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The Privacy Bear Market in Europe – a treacherous ocean full of privacy litigation icebergs

The fact that the legal environment for privacy in Europe has become considerably more contentious over the past year or two will not have been… Read More

181929062The fact that the legal environment for privacy in Europe has become considerably more contentious over the past year or two will not have been missed by people who work regularly in the ‘privacy space’ (such as data protection officers, CPOs, privacy advocates and professional services providers). The Google Spain ‘right to be forgotten case’, the Google France ‘privacy policy’ fine, the Max Schrems anti-Facebook litigation in Ireland and Austria, the Prism and Tempora litigation in the UK and Strasbourg brought by the civil society organisations, the Digital Rights case against the Data Retention Directive, are just the visible tips of a massive privacy litigation iceberg that is drifting through the oceans of data controllership, internet processing, electronic communications, cloud computing and big data. The nature of things is such that ‘titanics’ in the waters will be holed when they come into collision with the ‘berg. That’s why people are saying that if privacy litigation can ‘get’ Google, it can get anyone.

What we are seeing in these cases is the next stage of development of the “Bear Market’ for privacy, data protection and security. A Bear Market is a time of negative sentiment, pessimism and loss of confidence, the opposite of a Bull Market, when optimism is rising. The negativity in the environment stems simply from a trust problem. People do not trust what is happening to their data. The first stage in the development of the Bear Market was the ‘Regulatory Bear Market’, when the cudgels against bad data processing were taken up by the data protection authorities and other regulators, who have made more frequent use of their powers of intervention, investigation and enforcement to challenge and censure bad data processing, while at the same time campaigning for more and tougher powers. As awareness levels around privacy issues and data breaches has increased, the regulators have been joined by pressure groups, individuals and businesses in the contentious aspects of the law.

This a natural part of the cycle of development of the law and we will reach a point relatively soon when disputes and litigation over privacy, data protection and security are just part and parcel of doing business, as has happened in so many other areas of the law.

Putting it another way, how many sane business leaders now scratch their heads, in ponderance about the risk of employment or health and safety disputes and litigation? Obviously, the answer is none. Everyone sane accepts that if you run a business, you will need to insure or protect yourself against employment and health and safety litigation problems. Eventually, the same attitude will prevail for privacy, data protection and security.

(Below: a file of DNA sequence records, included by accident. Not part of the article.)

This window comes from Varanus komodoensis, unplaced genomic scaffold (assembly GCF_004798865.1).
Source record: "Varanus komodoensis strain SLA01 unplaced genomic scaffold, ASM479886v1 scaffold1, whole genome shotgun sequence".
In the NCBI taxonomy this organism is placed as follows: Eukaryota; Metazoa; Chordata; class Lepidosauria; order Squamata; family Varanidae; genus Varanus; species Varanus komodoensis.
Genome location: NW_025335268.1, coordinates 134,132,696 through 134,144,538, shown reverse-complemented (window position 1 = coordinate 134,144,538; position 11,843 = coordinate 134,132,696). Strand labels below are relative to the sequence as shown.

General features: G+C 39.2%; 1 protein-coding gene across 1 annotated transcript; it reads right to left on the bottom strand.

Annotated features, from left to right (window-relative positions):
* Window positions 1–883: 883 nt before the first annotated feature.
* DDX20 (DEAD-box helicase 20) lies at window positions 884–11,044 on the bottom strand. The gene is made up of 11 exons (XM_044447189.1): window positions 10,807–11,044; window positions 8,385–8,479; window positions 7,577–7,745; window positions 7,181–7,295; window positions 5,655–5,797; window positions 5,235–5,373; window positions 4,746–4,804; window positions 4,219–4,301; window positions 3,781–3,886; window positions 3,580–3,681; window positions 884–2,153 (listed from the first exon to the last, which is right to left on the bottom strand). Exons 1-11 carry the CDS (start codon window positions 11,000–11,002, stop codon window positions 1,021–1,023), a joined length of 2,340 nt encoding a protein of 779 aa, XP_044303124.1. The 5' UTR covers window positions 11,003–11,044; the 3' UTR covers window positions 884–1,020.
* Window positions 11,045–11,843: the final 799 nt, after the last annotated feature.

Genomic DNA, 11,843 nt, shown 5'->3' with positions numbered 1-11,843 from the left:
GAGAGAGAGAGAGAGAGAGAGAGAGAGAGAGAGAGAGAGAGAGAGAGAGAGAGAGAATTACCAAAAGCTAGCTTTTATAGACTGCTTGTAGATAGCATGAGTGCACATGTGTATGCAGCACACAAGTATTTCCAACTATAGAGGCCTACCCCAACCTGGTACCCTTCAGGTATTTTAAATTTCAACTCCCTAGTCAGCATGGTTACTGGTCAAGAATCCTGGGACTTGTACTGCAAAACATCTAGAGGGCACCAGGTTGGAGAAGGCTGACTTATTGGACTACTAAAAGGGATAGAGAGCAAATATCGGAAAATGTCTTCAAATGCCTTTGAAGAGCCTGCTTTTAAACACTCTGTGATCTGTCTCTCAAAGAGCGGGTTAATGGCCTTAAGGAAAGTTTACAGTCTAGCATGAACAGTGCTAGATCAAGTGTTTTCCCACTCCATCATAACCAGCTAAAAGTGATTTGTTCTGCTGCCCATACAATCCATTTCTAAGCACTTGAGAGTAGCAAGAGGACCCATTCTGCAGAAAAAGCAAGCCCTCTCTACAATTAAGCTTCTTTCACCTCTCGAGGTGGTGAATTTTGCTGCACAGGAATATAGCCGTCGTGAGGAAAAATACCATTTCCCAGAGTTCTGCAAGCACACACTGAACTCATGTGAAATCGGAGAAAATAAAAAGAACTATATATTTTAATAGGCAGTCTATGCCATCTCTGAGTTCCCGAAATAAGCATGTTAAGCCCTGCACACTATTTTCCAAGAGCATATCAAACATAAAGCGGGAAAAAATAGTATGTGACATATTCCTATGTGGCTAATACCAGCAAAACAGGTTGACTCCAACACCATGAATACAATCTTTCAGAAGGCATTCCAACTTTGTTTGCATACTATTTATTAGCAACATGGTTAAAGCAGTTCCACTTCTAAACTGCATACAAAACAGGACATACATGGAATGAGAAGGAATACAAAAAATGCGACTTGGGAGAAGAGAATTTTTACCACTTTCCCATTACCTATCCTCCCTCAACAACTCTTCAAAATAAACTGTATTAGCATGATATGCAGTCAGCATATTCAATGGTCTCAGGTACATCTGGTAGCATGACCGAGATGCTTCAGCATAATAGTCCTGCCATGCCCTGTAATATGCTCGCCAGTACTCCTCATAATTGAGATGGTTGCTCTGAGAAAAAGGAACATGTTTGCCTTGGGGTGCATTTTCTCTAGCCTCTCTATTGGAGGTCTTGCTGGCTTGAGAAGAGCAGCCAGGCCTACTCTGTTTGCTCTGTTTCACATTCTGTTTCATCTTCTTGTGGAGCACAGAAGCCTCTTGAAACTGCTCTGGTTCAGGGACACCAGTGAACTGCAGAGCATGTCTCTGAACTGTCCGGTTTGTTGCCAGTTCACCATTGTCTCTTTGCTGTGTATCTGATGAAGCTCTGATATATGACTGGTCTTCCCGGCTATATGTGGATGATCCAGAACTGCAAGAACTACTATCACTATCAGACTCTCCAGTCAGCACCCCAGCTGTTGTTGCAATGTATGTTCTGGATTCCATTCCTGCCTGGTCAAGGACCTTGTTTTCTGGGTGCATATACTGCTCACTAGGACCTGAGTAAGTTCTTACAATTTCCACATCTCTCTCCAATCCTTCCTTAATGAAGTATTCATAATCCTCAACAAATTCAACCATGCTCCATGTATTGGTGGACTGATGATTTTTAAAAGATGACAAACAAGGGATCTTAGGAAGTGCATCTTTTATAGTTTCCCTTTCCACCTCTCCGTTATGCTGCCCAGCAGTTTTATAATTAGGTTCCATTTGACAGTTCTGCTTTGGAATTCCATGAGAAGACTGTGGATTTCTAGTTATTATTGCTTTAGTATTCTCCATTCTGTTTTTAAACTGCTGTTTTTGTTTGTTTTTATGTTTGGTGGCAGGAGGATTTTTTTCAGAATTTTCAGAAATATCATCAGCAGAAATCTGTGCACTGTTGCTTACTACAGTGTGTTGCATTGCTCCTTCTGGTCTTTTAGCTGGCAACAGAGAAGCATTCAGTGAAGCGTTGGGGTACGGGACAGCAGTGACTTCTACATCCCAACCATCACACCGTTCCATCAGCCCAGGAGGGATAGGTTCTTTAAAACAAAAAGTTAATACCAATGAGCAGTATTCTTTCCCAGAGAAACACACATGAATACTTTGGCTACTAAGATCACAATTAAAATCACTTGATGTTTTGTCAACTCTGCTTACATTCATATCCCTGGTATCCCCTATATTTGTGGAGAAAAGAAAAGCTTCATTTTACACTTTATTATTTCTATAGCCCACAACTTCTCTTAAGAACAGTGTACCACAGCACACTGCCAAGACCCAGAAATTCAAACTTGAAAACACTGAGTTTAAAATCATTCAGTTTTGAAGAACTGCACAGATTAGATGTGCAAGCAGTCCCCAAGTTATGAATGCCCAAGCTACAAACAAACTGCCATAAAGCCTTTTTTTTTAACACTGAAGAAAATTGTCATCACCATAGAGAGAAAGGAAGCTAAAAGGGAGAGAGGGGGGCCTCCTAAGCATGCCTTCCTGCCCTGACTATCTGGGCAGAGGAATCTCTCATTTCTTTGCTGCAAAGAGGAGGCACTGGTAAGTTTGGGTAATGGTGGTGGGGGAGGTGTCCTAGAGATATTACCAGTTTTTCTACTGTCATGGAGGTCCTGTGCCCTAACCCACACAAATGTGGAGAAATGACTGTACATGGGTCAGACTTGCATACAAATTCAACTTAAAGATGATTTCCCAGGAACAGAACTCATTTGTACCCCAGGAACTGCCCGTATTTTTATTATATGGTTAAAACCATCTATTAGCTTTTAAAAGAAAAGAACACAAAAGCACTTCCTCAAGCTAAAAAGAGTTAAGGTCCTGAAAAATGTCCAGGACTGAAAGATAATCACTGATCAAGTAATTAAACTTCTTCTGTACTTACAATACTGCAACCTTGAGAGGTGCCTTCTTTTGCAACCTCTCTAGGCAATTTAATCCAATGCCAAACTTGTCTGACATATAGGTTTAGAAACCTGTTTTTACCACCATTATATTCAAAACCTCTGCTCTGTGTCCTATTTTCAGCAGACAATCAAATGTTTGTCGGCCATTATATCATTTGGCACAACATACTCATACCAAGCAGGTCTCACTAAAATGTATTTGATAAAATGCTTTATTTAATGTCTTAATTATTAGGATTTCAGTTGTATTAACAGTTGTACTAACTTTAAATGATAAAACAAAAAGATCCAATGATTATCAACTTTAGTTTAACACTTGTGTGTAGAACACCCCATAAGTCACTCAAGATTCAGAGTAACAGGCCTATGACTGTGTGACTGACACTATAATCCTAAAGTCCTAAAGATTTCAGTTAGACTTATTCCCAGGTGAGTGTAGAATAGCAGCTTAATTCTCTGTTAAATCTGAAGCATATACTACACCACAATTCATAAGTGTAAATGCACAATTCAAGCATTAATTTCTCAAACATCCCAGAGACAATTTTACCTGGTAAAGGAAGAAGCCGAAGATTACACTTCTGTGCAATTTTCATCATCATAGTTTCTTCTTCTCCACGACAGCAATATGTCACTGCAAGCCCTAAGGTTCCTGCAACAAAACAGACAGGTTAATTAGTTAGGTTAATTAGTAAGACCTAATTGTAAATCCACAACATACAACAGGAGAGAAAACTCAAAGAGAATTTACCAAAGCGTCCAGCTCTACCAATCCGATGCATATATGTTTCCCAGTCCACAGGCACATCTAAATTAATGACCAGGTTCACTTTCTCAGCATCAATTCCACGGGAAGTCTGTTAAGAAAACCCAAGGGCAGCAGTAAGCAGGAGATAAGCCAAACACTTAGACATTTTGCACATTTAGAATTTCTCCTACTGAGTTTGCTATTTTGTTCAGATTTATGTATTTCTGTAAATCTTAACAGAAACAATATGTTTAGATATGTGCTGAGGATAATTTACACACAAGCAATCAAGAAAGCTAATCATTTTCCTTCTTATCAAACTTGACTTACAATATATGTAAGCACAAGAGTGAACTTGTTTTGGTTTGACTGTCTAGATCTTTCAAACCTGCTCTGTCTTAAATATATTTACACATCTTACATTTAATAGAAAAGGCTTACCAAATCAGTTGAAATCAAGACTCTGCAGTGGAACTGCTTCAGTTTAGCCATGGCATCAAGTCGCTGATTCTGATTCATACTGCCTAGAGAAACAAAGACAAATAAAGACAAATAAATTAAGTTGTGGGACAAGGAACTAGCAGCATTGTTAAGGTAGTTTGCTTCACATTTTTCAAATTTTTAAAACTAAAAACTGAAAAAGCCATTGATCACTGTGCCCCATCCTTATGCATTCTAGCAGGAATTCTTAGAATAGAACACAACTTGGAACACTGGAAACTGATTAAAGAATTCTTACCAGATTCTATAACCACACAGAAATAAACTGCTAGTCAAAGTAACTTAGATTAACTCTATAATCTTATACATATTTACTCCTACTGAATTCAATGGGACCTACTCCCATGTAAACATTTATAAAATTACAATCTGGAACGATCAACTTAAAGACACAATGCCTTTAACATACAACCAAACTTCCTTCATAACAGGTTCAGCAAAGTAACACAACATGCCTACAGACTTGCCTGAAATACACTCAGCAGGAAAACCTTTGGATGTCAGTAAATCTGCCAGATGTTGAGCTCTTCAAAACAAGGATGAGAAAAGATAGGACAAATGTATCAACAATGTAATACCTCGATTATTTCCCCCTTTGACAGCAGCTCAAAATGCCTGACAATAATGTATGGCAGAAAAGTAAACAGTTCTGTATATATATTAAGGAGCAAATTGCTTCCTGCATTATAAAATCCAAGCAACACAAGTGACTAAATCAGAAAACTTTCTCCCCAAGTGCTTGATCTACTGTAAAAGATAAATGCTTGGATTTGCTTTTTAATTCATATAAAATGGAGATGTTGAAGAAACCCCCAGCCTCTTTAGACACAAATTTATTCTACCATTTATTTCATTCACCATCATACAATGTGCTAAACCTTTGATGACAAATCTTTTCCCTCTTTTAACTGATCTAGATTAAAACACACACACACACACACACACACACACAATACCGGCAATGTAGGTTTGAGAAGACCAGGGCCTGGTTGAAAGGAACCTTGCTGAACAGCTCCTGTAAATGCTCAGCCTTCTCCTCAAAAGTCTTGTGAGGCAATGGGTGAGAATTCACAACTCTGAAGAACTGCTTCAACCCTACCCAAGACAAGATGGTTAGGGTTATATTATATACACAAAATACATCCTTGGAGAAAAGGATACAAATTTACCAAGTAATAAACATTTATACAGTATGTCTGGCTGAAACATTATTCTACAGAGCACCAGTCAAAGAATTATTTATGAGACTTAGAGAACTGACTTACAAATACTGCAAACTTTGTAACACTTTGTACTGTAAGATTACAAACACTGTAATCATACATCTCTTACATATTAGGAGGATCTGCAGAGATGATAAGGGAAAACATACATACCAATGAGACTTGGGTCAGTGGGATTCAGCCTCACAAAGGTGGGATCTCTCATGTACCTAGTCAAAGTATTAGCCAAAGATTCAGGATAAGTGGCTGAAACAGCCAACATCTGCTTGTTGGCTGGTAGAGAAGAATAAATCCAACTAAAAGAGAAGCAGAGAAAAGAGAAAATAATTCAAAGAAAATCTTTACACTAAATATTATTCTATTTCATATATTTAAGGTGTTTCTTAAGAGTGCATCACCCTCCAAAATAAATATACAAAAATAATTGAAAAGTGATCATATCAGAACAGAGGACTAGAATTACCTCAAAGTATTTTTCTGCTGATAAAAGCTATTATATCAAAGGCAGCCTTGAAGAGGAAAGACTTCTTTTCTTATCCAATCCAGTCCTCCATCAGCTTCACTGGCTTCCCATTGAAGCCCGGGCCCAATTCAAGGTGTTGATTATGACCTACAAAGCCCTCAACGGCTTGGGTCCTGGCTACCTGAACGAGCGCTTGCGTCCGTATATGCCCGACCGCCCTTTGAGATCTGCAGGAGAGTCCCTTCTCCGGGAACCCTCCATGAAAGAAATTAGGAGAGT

Yet despite knowing that they are sailing in treacherous waters, many data controllers are simply not yet ready for the contentious environment. There is a feeling that many will not see the iceberg before it’s too late to take evasive action. Reflecting again on the Google ‘right to be forgotten’ case, there is an increasing sense that they did not see the outcome as being remotely likely and that they were taken by surprise by the court’s decision. They knew they were in treacherous waters, but the first time they saw the ‘berg was at the point of the judgment being handed down, after which they were stunned into silence for a few days, which was followed by a defeated public sigh of compliance. Google’s positions on controllership and establishment had been truly holed by the privacy iceberg and the regulators are taking increasing advantage.

There are many steps that controllers can take to improve their positions and to lessen their exposures to contentious business. The way security and security breaches are handled in some organisations could not be worse if deliberately designed that way: smoking guns’ are liberally sprinkled around audit reports, internal reports and memoranda (and every regulator and litigator knows this and where to look) while the benefits of legal privilege are ignored, or shunted into the sidings. Really risky projects, like ‘Binding Corporate Rules’, are regularly undertaken without the slightest consideration of the contentious exposures that are created, such as grants of regulatory audits that, sooner or later, are going to be used against the controller.

The prudent captain of a ship traveling through treacherous water will keep a proper lookout for the icebergs ahead and around. In this Privacy Bear Market, the prudent controller will consider the contentious risks and will plot a course around them. Those that do not will hit the bergs and they will be holed. The fights around privacy and security are only going to be more frequent and tougher. It is best to be ready.